What is vocabulary?
The term vocabulary refers to the words we understand and use. There are 2 types of vocabulary:
- Expressive vocabulary refers to the words we are able to use ourselves in spoken language and writing.
- Receptive vocabulary refers to the words we are able to understand when used by another person, or when we read.
Having a good knowledge of vocabulary is important in achieving success at school and in life. As we get older we are exposed to more and more vocabulary in and outside school, and good teaching and strategies to learn new words allow us to succeed. Vocabulary is crucial across the curriculum; in areas such as science and humanities children are exposed to many new words every lesson, and having knowledge of these words leads to better understanding of concepts and ideas. As we leave school and enter the work place, having a good vocabulary, and the skills to learn and use new words, continues to be very important.
What is word finding?
The words we use to communicate have to be stored and retrieved from our brain. We store words by organising them with similar words and by making links between words. If we make lots of links we are more able to retrieve the words quickly i.e. ‘find’ the words. A child may have good knowledge of vocabulary i.e. they can identify items on request. A child has word finding difficulties when a child has the word stored in their brain i.e. they have the vocabulary, but they may struggle to access this or find the word.
A child with word finding difficulties may present in the following ways:
- You often might have to clarify something the child says as the words they use are inappropriate.
- The child might describe items rather than name them.
- The child might use empty phrases containing no real information, e.g. “he’s doing that” instead of “the boy’s posting the letter”.
- The child might rely heavily on actions when they are trying to explain something to you.
- The child might use slightly incorrect words, for example, “Daddy’s sweeping the dog”.
Your child’s Speech and Language Therapist will complete a variety of assessments to monitor if your child has vocabulary and/or word finding difficulties. If your child does have difficulties with one or both of these areas, they will be provided with specific activities to support this.
Here are just a few pieces of advice and resources to support children with vocabulary and/or word finding difficulties:
To learn new words we need to do three things:
- Make links with words we already know that have related meanings (semantic links)
- Discover the speech sound structure of the word (phonological patterns
- Practise ways of bringing the word to mind (word finding)
The following strategies can be used to aid word learning and teaching:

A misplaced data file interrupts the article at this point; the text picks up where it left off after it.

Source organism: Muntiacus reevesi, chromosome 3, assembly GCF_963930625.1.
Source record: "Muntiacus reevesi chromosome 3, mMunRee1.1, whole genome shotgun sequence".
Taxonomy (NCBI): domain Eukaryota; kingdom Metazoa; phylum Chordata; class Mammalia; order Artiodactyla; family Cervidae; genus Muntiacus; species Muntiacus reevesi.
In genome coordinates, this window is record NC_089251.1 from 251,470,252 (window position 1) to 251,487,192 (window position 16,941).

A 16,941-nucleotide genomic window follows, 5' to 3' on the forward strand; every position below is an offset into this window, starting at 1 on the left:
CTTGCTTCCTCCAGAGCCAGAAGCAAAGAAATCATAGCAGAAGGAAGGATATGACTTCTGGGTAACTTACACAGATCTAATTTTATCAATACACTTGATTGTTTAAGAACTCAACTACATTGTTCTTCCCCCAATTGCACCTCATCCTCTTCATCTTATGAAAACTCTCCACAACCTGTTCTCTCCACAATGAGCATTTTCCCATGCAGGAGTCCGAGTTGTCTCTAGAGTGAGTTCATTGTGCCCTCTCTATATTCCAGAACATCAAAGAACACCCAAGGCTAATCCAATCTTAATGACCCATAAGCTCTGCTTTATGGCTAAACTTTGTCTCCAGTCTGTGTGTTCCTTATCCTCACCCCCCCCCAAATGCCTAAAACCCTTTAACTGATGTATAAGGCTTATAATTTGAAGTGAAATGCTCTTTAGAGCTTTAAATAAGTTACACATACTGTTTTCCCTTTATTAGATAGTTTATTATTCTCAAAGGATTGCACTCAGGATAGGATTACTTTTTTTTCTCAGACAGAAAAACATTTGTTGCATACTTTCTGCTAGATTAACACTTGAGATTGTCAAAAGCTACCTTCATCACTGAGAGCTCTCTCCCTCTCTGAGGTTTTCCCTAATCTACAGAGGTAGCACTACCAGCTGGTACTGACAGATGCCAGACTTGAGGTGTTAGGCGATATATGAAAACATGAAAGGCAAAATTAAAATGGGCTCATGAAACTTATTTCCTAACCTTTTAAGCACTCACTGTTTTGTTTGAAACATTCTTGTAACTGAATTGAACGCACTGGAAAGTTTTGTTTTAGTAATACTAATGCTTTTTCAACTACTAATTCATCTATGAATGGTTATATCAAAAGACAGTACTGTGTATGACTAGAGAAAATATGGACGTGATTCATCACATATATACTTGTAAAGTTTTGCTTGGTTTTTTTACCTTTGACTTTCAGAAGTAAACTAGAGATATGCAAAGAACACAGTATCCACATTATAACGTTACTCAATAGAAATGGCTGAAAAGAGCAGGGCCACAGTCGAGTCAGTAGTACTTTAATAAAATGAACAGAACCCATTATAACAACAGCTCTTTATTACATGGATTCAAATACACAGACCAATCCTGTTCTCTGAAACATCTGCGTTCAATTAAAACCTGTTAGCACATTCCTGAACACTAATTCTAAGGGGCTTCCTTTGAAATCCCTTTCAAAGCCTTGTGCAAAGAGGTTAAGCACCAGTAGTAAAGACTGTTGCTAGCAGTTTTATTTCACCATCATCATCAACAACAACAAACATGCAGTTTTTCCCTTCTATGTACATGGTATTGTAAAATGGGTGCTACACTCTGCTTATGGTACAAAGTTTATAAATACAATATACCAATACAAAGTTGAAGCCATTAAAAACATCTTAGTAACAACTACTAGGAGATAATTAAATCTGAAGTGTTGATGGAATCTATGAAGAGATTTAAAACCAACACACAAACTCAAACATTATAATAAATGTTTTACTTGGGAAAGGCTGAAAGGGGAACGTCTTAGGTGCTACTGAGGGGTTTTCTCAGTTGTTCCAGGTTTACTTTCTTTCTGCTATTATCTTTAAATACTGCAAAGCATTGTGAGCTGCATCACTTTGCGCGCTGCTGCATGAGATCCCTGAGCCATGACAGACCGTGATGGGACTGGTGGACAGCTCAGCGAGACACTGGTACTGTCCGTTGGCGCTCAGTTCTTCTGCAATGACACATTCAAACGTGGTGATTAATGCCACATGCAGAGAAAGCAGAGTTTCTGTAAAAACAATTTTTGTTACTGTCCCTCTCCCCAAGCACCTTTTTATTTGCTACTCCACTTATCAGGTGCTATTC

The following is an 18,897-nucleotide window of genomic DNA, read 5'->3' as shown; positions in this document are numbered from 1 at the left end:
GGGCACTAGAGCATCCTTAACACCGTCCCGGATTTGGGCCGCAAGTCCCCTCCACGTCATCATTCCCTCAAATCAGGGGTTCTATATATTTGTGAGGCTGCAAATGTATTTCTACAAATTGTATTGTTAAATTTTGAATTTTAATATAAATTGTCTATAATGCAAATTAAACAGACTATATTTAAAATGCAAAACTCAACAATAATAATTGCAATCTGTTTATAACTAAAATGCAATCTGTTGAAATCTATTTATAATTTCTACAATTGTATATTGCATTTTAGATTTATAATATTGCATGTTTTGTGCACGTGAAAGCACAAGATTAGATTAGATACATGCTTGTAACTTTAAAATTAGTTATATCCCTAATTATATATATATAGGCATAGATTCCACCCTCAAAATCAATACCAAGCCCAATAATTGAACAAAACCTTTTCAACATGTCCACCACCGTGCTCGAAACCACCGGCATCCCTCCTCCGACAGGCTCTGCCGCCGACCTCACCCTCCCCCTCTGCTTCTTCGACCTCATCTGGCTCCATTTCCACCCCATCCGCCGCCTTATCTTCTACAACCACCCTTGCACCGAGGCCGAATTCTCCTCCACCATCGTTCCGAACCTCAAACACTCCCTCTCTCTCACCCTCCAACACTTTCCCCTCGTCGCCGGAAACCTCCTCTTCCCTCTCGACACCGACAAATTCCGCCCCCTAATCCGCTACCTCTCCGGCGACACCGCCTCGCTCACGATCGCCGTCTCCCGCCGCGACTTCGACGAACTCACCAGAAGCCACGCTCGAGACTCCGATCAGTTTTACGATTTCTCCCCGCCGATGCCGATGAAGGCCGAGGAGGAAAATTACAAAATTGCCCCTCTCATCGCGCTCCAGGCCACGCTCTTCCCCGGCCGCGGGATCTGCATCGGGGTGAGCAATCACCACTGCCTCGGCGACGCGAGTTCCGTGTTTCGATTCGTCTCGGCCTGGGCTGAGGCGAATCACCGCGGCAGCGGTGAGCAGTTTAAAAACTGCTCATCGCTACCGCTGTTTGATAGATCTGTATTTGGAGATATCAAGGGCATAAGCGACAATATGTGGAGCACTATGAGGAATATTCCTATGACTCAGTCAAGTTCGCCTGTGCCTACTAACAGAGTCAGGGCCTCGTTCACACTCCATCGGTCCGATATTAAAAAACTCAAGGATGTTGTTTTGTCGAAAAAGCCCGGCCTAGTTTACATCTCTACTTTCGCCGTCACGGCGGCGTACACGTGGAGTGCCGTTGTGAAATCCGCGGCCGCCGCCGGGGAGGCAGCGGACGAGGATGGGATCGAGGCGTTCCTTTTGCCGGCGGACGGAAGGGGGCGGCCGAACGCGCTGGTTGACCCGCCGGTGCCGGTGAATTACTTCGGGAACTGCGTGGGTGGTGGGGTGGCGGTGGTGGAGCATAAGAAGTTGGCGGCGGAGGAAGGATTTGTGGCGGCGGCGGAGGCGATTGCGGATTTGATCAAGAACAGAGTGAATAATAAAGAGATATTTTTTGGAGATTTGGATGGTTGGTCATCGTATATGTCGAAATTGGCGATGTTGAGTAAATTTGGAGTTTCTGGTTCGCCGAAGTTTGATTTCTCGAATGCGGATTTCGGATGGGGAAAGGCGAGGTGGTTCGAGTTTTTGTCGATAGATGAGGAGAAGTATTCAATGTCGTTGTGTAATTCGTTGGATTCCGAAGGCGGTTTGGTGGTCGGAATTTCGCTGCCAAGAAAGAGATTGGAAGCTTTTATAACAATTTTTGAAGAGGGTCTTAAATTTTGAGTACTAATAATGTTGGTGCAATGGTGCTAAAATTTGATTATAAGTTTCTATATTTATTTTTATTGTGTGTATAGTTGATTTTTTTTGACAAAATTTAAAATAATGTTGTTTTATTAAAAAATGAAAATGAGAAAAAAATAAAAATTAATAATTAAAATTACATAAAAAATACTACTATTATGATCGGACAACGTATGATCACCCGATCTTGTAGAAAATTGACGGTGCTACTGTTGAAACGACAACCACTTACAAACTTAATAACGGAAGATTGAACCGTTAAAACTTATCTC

- Introduce a few new words at a time.
- Focus on words that will be useful and meaningful for the child. Parents can liaise with teachers in order to establish what topic vocabulary is currently being used in the classroom.
- Pre and post teach vocabulary before and after it is used in lessons using the strategies and tools described here.
- Use age appropriate definitions to explain the meaning of the word.
- Use a multi-sensory approach to learning new words wherever possible:
- See it – use real objects and situations, photos and pictures
- Hear it
- Say it – say the word and use it in a sentence
- Read it
- Write it – write the individual word, and again in a sentence.
- Talk about both semantic and phonological information about the word, for example: How to learn the word ‘petal’
- Syllables – 2 syllables, can you clap the syllables?
- Initial sound – ‘p’ – can you think of other words that start with this sound?
- Category – flowers – can you think of other items in this category?
- Location – talk about all the different places you would see the petal including where on the flower it is and where you might find a flower.
- Function – part of a flower – can you think of other parts of a flower?
- If the child is struggling to think of a particular word, encourage them to give you clues, for example, “What do we do with it, what does it look like?”.
- If the word the child wants is obvious to you, try cueing them in with the first sound, an opposite (e.g. ‘it’s not big, it’s …’, an obvious pair (e.g. ‘pencil and …’, or a description of what it looks like or how it is used.
- As a child gets older, encourage them to self-cue by using the above ideas, becoming less dependant on adult prompts. Can they think of the first sound of a word? Can they tell you which category a word belongs to. Talk about how a child can help themselves using these strategies.